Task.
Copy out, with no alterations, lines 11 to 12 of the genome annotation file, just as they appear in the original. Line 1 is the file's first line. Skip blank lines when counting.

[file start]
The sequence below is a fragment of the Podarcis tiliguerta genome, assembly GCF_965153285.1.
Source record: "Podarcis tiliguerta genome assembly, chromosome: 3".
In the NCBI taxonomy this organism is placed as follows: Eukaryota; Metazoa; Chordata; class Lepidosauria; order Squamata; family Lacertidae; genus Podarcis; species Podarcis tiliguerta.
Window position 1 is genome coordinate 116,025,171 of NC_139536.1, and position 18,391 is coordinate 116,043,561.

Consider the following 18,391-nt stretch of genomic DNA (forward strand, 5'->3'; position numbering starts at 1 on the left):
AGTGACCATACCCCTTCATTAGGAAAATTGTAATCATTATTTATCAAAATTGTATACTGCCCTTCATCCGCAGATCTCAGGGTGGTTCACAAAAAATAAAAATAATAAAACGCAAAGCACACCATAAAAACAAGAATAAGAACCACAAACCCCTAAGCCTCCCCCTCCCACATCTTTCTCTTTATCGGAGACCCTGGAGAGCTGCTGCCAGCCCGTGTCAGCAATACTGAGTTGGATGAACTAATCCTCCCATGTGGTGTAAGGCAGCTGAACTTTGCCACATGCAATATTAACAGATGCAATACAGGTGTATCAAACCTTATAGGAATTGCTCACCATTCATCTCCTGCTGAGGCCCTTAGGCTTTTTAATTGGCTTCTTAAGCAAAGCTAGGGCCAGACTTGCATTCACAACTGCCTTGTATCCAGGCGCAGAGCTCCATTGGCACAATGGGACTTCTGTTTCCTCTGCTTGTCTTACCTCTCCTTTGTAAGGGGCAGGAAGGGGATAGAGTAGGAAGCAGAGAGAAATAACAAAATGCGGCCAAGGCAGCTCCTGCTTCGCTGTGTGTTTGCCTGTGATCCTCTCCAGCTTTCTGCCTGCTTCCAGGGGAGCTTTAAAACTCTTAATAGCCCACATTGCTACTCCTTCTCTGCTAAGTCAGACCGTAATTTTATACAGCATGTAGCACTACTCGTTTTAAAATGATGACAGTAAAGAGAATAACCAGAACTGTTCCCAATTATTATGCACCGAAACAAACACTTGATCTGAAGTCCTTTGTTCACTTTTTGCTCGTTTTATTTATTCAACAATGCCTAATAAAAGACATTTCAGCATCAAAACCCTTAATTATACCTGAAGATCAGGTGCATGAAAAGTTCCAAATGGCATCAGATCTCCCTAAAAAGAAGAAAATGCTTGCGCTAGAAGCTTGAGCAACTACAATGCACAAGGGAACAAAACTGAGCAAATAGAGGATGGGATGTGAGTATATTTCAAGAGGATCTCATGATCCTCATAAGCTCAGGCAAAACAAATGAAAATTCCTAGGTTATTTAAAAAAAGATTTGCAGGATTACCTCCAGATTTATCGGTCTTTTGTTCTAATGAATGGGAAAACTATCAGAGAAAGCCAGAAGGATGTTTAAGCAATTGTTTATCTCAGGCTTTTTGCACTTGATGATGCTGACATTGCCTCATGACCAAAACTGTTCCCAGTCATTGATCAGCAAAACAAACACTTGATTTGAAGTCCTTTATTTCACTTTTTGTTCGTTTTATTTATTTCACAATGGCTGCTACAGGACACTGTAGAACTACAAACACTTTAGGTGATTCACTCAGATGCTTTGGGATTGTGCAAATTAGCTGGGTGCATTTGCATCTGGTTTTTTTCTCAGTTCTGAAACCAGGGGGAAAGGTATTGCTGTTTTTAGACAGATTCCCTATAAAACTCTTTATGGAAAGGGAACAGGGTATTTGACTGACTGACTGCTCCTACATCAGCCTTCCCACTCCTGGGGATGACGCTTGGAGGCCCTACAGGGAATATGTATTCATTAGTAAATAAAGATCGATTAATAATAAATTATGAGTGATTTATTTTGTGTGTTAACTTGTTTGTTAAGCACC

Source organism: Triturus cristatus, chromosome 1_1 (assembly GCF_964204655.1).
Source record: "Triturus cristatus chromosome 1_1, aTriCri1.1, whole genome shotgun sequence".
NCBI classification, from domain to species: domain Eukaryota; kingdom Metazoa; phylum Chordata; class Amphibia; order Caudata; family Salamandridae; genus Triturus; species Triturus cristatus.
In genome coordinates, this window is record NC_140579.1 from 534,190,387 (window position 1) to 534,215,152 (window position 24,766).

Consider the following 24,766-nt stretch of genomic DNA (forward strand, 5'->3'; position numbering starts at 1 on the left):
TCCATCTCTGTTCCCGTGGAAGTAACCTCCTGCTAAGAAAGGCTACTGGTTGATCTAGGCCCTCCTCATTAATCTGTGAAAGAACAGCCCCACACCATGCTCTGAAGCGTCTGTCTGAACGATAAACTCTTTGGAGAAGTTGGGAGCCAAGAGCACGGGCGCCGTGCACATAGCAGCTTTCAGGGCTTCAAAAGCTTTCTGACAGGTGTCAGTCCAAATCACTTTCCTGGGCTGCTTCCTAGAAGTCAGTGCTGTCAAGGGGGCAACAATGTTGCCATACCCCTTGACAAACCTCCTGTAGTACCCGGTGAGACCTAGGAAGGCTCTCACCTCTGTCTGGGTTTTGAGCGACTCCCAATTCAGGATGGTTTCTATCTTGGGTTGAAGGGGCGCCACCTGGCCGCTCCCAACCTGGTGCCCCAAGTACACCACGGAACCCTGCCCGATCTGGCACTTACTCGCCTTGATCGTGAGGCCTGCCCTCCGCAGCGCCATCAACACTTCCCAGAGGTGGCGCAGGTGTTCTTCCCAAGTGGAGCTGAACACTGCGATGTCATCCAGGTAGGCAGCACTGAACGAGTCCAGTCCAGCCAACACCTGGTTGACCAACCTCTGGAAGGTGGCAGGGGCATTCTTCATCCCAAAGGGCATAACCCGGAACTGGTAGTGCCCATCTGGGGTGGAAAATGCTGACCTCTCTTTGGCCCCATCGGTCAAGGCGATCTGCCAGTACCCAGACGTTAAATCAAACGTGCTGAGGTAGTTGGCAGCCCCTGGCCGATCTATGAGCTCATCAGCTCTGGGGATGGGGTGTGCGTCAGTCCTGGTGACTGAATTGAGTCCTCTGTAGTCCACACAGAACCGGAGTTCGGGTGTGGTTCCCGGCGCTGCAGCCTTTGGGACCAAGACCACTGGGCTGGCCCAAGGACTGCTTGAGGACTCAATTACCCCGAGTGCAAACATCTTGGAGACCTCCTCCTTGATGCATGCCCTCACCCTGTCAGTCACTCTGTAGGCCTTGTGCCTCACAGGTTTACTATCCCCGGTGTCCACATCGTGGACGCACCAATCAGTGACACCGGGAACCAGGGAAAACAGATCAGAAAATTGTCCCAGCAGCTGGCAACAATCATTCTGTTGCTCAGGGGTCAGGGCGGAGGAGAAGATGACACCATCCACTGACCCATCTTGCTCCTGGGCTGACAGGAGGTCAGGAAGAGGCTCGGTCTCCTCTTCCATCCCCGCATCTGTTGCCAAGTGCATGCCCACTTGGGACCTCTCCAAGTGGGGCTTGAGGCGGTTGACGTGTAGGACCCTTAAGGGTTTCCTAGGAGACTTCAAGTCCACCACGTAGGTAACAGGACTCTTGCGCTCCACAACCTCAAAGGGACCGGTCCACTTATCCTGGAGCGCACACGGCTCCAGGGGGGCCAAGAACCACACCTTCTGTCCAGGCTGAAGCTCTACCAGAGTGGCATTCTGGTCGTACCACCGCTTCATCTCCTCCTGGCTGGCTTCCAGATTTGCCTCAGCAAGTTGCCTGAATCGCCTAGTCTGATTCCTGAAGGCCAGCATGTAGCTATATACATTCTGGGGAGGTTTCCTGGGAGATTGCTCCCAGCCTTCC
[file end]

Consider the following 24,766-nt stretch of genomic DNA (forward strand, 5'->3'; position numbering starts at 1 on the left):
TCCATCTCTGTTCCCGTGGAAGTAACCTCCTGCTAAGAAAGGCTACTGGTTGATCTAGGCCCTCCTCATTAATCTGTGAAAGAACAGCCCCACACCATGCTCTGAAGCGTCTGTCTGAACGATAAACTCTTTGGAGAAGTTGGGAGCCAAGAGCACGGGCGCCGTGCACATAGCAGCTTTCAGGGCTTCAAAAGCTTTCTGACAGGTGTCAGTCCAAATCACTTTCCTGGGCTGCTTCCTAGAAGTCAGTGCTGTCAAGGGGGCAACAATGTTGCCATACCCCTTGACAAACCTCCTGTAGTACCCGGTGAGACCTAGGAAGGCTCTCACCTCTGTCTGGGTTTTGAGCGACTCCCAATTCAGGATGGTTTCTATCTTGGGTTGAAGGGGCGCCACCTGGCCGCTCCCAACCTGGTGCCCCAAGTACACCACGGAACCCTGCCCGATCTGGCACTTACTCGCCTTGATCGTGAGGCCTGCCCTCCGCAGCGCCATCAACACTTCCCAGAGGTGGCGCAGGTGTTCTTCCCAAGTGGAGCTGAACACTGCGATGTCATCCAGGTAGGCAGCACTGAACGAGTCCAGTCCAGCCAACACCTGGTTGACCAACCTCTGGAAGGTGGCAGGGGCATTCTTCATCCCAAAGGGCATAACCCGGAACTGGTAGTGCCCATCTGGGGTGGAAAATGCTGACCTCTCTTTGGCCCCATCGGTCAAGGCGATCTGCCAGTACCCAGACGTTAAATCAAACGTGCTGAGGTAGTTGGCAGCCCCTGGCCGATCTATGAGCTCATCAGCTCTGGGGATGGGGTGTGCGTCAGTCCTGGTGACTGAATTGAGTCCTCTGTAGTCCACACAGAACCGGAGTTCGGGTGTGGTTCCCGGCGCTGCAGCCTTTGGGACCAAGACCACTGGGCTGGCCCAAGGACTGCTTGAGGACTCAATTACCCCGAGTGCAAACATCTTGGAGACCTCCTCCTTGATGCATGCCCTCACCCTGTCAGTCACTCTGTAGGCCTTGTGCCTCACAGGTTTACTATCCCCGGTGTCCACATCGTGGACGCACCAATCAGTGACACCGGGAACCAGGGAAAACAGATCAGAAAATTGTCCCAGCAGCTGGCAACAATCATTCTGTTGCTCAGGGGTCAGGGCGGAGGAGAAGATGACACCATCCACTGACCCATCTTGCTCCTGGGCTGACAGGAGGTCAGGAAGAGGCTCGGTCTCCTCTTCCATCCCCGCATCTGTTGCCAAGTGCATGCCCACTTGGGACCTCTCCAAGTGGGGCTTGAGGCGGTTGACGTGTAGGACCCTTAAGGGTTTCCTAGGAGACTTCAAGTCCACCACGTAGGTAACAGGACTCTTGCGCTCCACAACCTCAAAGGGACCGGTCCACTTATCCTGGAGCGCACACGGCTCCAGGGGGGCCAAGAACCACACCTTCTGTCCAGGCTGAAGCTCTACCAGAGTGGCATTCTGGTCGTACCACCGCTTCATCTCCTCCTGGCTGGCTTCCAGATTTGCCTCAGCAAGTTGCCTGAATCGCCTAGTCTGATTCCTGAAGGCCAGCATGTAGCTATATACATTCTGGGGAGGTTTCCTGGGAGATTGCTCCCAGCCTTCC